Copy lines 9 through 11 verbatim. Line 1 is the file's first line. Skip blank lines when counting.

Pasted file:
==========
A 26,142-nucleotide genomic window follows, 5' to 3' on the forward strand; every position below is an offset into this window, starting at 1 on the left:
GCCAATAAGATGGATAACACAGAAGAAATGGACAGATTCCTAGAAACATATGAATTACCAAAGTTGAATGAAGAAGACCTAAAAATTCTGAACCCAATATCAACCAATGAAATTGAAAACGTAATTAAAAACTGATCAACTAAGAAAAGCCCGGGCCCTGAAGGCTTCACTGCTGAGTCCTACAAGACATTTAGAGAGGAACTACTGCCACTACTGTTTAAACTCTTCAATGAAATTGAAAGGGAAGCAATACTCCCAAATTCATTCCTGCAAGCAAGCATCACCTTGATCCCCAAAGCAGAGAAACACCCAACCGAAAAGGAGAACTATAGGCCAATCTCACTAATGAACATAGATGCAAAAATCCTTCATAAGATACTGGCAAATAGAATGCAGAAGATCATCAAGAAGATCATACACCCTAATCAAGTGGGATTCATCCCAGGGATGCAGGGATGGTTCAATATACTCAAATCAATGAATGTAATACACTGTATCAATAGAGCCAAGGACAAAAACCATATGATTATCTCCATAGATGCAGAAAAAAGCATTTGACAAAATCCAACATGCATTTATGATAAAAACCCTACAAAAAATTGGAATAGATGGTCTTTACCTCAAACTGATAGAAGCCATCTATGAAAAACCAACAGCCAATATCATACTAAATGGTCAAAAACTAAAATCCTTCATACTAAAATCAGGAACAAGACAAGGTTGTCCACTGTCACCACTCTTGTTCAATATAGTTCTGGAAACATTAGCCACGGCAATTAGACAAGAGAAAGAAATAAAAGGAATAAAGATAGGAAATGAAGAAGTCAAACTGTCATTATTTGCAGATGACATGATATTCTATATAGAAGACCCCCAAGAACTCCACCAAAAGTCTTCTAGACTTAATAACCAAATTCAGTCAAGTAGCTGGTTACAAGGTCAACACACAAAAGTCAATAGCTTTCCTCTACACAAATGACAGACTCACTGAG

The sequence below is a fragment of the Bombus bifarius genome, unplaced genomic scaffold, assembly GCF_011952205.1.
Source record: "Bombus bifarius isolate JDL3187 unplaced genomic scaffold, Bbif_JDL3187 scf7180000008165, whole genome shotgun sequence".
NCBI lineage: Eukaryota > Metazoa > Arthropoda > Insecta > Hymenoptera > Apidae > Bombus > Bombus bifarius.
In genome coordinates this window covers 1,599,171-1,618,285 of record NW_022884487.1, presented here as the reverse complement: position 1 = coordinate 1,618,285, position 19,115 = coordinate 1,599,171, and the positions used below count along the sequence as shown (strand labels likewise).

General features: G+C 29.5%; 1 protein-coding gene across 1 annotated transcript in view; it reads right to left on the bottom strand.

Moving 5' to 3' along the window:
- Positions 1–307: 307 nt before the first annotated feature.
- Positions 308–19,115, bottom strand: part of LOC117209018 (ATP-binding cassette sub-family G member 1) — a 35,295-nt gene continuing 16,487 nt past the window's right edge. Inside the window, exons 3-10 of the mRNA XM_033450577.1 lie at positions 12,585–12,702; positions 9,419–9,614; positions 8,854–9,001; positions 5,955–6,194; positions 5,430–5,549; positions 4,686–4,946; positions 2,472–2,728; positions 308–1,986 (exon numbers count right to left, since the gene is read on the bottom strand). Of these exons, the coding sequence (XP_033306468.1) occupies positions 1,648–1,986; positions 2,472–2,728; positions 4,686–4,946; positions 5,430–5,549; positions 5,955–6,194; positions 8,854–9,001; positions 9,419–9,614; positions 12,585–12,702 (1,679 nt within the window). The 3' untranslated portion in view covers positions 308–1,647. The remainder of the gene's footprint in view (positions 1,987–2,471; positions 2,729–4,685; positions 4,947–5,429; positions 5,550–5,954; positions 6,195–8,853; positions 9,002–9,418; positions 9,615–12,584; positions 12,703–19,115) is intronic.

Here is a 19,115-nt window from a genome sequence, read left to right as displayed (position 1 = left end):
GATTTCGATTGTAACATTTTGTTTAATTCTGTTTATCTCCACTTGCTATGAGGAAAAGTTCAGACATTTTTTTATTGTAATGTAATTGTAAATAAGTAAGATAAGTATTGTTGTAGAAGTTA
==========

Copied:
- Positions 1–307: 307 nt before the first annotated feature.
- Positions 308–19,115, bottom strand: part of LOC117209018 (ATP-binding cassette sub-family G member 1) — a 35,295-nt gene continuing 16,487 nt past the window's right edge. Inside the window, exons 3-10 of the mRNA XM_033450577.1 lie at positions 12,585–12,702; positions 9,419–9,614; positions 8,854–9,001; positions 5,955–6,194; positions 5,430–5,549; positions 4,686–4,946; positions 2,472–2,728; positions 308–1,986 (exon numbers count right to left, since the gene is read on the bottom strand). Of these exons, the coding sequence (XP_033306468.1) occupies positions 1,648–1,986; positions 2,472–2,728; positions 4,686–4,946; positions 5,430–5,549; positions 5,955–6,194; positions 8,854–9,001; positions 9,419–9,614; positions 12,585–12,702 (1,679 nt within the window). The 3' untranslated portion in view covers positions 308–1,647. The remainder of the gene's footprint in view (positions 1,987–2,471; positions 2,729–4,685; positions 4,947–5,429; positions 5,550–5,954; positions 6,195–8,853; positions 9,002–9,418; positions 9,615–12,584; positions 12,703–19,115) is intronic.

Here is a 19,115-nt window from a genome sequence, read left to right as displayed (position 1 = left end):